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LAWS OF ENGLAND:
IN FOUR BOOKS;
AN ANALYSIS OF THE WORK.
SIR WILLIAM BLACKSTONE, KNT.
ONE OF THE JUSTICES OF THE COURT OF COMMON PLEAS.
CHRISTIAN, CHITTY, LEE, HOVENDEN, AND RYLAND;
Entered according to the Act of Congress in the year 1832, by
Ju tha Clerk's Office of the Southern District of New York.
BOOK III.-OF PRIVATE WRONGS.
OF THE REDRESS OF PRIVATE WRONGS,
3. The redress of civil injuries is one
4. This redress is effected, I. By the mere act of the parties. II. By the mere operation of law. III. By both together, or suit in courts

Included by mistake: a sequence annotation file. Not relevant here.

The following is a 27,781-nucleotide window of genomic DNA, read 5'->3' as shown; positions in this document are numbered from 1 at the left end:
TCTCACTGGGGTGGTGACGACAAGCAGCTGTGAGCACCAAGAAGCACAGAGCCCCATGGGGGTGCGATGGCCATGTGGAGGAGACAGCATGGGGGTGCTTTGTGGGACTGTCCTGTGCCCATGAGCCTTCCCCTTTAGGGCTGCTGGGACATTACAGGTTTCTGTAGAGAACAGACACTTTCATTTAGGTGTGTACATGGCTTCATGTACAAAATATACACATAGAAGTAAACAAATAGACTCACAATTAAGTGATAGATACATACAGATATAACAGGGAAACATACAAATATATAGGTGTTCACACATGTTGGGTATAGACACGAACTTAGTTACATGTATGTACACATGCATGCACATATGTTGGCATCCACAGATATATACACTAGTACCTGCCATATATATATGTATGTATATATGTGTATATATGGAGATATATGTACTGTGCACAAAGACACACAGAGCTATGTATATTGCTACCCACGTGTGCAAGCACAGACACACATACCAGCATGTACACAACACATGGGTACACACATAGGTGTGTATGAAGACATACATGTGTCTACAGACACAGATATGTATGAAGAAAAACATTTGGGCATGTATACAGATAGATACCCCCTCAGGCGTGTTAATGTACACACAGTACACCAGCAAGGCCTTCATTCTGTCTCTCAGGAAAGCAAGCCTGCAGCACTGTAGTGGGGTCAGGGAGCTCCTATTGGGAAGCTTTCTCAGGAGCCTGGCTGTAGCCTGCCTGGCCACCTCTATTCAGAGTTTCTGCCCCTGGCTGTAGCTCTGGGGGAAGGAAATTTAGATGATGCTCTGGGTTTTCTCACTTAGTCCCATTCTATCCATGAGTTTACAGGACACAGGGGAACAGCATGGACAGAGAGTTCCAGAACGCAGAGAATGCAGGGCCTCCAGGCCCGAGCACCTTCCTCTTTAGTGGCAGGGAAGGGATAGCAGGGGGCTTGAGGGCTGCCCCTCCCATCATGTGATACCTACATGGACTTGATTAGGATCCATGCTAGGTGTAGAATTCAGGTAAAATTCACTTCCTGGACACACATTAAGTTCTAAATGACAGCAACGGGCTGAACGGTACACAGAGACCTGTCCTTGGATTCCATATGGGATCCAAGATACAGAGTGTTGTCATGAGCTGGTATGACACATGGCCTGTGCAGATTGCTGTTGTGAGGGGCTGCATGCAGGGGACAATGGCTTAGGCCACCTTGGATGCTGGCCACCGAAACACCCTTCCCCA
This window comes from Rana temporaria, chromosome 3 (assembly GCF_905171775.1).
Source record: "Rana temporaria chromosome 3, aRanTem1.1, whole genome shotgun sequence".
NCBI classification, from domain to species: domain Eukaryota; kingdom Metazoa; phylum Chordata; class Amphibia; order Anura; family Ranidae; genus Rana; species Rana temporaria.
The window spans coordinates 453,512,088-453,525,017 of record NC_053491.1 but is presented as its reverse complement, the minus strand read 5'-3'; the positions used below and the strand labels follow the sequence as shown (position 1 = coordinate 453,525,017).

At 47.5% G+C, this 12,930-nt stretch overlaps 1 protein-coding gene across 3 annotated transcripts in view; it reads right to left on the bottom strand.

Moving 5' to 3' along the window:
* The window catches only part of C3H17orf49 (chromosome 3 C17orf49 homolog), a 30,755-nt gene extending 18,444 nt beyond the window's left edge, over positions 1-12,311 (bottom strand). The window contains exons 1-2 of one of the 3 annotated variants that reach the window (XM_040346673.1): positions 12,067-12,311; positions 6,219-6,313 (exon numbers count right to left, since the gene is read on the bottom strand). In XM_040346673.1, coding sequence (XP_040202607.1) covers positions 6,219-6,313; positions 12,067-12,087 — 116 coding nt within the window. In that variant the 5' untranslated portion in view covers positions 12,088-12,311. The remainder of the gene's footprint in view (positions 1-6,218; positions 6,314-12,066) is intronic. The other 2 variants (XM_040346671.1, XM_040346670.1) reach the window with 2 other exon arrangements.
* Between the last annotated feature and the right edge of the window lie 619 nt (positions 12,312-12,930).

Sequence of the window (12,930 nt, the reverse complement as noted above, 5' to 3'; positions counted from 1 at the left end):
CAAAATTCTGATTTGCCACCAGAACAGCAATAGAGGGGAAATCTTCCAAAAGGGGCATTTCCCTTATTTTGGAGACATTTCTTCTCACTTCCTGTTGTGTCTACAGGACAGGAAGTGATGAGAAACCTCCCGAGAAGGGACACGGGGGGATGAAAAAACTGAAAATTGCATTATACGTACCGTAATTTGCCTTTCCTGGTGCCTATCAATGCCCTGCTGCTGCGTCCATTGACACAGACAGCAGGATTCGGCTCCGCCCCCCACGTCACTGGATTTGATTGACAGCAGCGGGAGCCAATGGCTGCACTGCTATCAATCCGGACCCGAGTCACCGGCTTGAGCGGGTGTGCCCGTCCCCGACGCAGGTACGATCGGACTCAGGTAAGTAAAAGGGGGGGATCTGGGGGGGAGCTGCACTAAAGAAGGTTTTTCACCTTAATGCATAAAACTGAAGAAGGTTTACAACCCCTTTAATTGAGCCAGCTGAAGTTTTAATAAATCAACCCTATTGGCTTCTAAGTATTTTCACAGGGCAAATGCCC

5. Redress by the mere act of the parties, is that which arises, I. From the sole act of the party injured. II. From the joint act of all the parties
1. Courts of justice, with regard to their several species, are, I. Of a pub3 lic or general jurisdiction throughout the realm. II. Of a private or special jurisdiction
2. Public courts of justice are, I. The
3 3. The general and public courts of common law and equity are, 1. The court of piepoudre. II. The court-baron. III. The hundred court. IV. The county court. V. The court of Common Pleas. VI. The court of King's Bench. VII. The court of Exchequer. VIII. The court of Chancery. (Which two last are courts of equity as well as law). IX. The courts of Exchequer-Chamber. X. The house of Peers. To which may be added, as auxiliaries, XL. The courts of Assise and Nisi Prius
6. Of the first sort are, I. Defence of
18 to 21
OF REDRESS BY THE MERE OPERATION
22 to 25 3. Maritime courts are, I. The court of
Or COURTS IN GENERAL
OF COURTS OF A SPECIAL JURISDIC